US6931775 *Jun 5, 2002Aug 23, 2005Lockheed Martin CorporationRemote control module for a vehicle
US7162806 *Mar 21, 2005Jan 16, 2007Travis SwiggartVideo sighting system
US7506643Jun 30, 2006Mar 24, 2009Larry HolmbergCrossbow device mount
US7574824 *Jan 6, 2006Aug 18, 2009Larry HolmbergDevice mount for a firearm
US7594352Oct 17, 2006Sep 29, 2009Larry HolmbergDevice mount with stabilizing function
US7614805Nov 7, 2006Nov 10, 2009Joseph ShowalterImage capture device mounting assembly for firearm
US7647922Jun 30, 2006Jan 19, 2010Larry HolmbergAdaptor for device mount
US7661221Jun 30, 2006Feb 16, 2010Larry HolmbergDevice mount
US7730820Jul 17, 2006Jun 8, 2010Anthrotronix, Inc.Mounted isometric controller
US7886733Mar 23, 2009Feb 15, 2011Larry HolmbergMethod of mounting an autonomous electronic device on to a crossbow
US7926220 *Aug 19, 2009Apr 19, 2011Larry HolmbergStabilizing device mount and method
US8046950 *Jul 7, 2009Nov 1, 2011Larry HolmbergMethod of attaching device to weapon
US8065994Dec 4, 2009Nov 29, 2011Larry HolmbergAdaptor for device mount
US8161674 *Jun 16, 2009Apr 24, 2012Larry HolmbergElectronic device mount system with strap
US8496480Jun 26, 2005Jul 30, 2013Avraham Ram GuissinVideo capture, recording and scoring in firearms and surveillance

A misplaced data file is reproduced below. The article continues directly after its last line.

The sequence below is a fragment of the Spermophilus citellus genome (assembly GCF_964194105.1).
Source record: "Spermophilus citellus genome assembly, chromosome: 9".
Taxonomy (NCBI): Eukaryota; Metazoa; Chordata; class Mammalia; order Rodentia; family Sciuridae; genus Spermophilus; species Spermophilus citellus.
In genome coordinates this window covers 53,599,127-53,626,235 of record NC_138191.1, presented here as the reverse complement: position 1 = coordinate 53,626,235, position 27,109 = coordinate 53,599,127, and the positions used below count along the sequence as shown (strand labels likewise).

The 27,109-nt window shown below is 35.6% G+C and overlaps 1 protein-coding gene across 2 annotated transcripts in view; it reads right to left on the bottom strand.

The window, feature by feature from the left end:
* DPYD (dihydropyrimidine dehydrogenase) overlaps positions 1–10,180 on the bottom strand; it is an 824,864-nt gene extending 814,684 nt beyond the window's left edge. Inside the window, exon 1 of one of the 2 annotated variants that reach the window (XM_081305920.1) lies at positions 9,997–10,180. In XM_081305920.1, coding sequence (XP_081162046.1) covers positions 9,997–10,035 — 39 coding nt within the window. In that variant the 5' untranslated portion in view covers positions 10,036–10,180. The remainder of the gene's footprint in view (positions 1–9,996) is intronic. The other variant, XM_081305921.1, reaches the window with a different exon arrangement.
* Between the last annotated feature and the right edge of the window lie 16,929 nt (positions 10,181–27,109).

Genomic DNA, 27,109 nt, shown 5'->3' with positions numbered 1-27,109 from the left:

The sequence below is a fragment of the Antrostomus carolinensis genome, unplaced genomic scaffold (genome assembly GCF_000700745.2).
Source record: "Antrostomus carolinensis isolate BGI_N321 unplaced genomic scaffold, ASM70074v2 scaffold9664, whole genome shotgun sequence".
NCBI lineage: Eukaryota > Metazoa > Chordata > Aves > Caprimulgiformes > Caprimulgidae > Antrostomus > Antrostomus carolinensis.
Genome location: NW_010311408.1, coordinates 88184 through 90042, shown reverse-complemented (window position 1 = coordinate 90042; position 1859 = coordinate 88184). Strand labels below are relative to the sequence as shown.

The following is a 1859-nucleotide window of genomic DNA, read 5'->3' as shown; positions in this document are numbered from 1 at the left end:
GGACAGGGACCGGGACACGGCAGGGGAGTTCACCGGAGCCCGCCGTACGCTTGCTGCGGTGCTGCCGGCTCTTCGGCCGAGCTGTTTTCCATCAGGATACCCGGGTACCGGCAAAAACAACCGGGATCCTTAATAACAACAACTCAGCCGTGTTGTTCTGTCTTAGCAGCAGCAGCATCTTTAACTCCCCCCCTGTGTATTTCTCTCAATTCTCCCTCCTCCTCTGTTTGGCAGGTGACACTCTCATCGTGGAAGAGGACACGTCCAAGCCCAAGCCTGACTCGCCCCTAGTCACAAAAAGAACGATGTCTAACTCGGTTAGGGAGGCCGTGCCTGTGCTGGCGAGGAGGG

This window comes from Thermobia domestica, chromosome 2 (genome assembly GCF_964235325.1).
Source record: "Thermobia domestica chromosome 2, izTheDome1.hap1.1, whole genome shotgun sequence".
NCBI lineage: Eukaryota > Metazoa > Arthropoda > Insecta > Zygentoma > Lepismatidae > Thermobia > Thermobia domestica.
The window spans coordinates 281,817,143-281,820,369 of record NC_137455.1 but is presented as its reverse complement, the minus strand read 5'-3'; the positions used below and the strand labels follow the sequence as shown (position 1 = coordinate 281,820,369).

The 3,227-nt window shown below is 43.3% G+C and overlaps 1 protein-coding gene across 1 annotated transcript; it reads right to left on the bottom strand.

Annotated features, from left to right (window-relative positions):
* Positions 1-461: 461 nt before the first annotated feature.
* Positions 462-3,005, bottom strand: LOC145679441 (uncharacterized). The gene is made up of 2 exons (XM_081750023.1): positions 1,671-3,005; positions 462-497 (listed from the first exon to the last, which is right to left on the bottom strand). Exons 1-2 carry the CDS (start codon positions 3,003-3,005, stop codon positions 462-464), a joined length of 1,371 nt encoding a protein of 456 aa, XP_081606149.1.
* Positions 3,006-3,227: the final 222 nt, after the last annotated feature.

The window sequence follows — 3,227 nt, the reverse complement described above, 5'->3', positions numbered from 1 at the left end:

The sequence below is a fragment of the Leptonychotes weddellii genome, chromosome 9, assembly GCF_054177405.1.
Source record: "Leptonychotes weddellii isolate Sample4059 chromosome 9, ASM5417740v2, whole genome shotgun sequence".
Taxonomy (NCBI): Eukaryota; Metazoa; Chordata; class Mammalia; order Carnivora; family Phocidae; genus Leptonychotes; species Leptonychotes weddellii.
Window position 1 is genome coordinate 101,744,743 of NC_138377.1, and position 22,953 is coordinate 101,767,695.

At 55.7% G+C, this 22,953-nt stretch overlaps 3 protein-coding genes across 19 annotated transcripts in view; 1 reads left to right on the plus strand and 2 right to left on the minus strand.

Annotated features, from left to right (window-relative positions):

US8613619 *Jul 28, 2010Dec 24, 2013Bryan S. CouetHunter training system
US20100313461 *Jun 16, 2009Dec 16, 2010Larry HolmbergElectronic device mount system with strap
US20130209054 *Feb 11, 2013Aug 15, 2013Mark WoolardHunter Video Recording Signal System
WO2003104836A2 *Jun 5, 2003Dec 18, 2003Lockheed CorpRemote control module for a vehicle
WO2004070309A1Feb 6, 2003Aug 19, 2004Mikael TormaDevice for registering the use of a firearm
WO2006122996A1 *May 10, 2006Nov 23, 2006Goikoetxea Lizeaga XabierVideo camera/sight device
Classifications
U.S. Classification42/106
International ClassificationF41C27/00
Cooperative ClassificationF41C27/00, F41G3/2605
European ClassificationF41C27/00, F41G3/26B
Legal Events
DateCodeEventDescription
Apr 26, 2005FPExpired due to failure to pay maintenance fee
Effective date: 20040227
Feb 28, 2005LAPSLapse for failure to pay maintenance fees
Sep 15, 2004REMIMaintenance fee reminder mailed